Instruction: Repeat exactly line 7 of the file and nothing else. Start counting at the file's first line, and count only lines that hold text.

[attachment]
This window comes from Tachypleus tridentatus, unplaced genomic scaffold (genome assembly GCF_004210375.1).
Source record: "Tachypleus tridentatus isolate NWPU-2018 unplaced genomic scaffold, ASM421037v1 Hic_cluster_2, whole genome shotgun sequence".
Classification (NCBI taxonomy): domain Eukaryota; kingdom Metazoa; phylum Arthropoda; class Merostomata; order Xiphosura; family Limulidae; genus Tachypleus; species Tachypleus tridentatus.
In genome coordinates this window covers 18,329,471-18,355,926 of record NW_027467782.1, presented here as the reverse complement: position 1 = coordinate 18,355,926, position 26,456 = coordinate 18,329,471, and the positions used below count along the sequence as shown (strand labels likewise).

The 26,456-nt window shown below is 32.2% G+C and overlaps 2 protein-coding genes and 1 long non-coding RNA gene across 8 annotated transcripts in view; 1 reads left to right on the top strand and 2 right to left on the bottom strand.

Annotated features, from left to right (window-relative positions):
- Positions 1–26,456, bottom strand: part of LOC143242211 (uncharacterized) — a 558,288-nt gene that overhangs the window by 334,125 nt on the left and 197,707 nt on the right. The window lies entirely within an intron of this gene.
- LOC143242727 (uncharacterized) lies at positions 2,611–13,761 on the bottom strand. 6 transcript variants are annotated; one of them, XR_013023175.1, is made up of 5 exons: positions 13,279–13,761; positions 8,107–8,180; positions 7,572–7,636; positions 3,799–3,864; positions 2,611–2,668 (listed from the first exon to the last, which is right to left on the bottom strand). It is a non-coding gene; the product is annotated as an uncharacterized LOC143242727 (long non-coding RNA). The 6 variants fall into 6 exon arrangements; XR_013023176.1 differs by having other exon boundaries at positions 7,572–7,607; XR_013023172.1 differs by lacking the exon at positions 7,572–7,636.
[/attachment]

- Positions 1–26,456, bottom strand: part of LOC143242211 (uncharacterized) — a 558,288-nt gene that overhangs the window by 334,125 nt on the left and 197,707 nt on the right. The window lies entirely within an intron of this gene.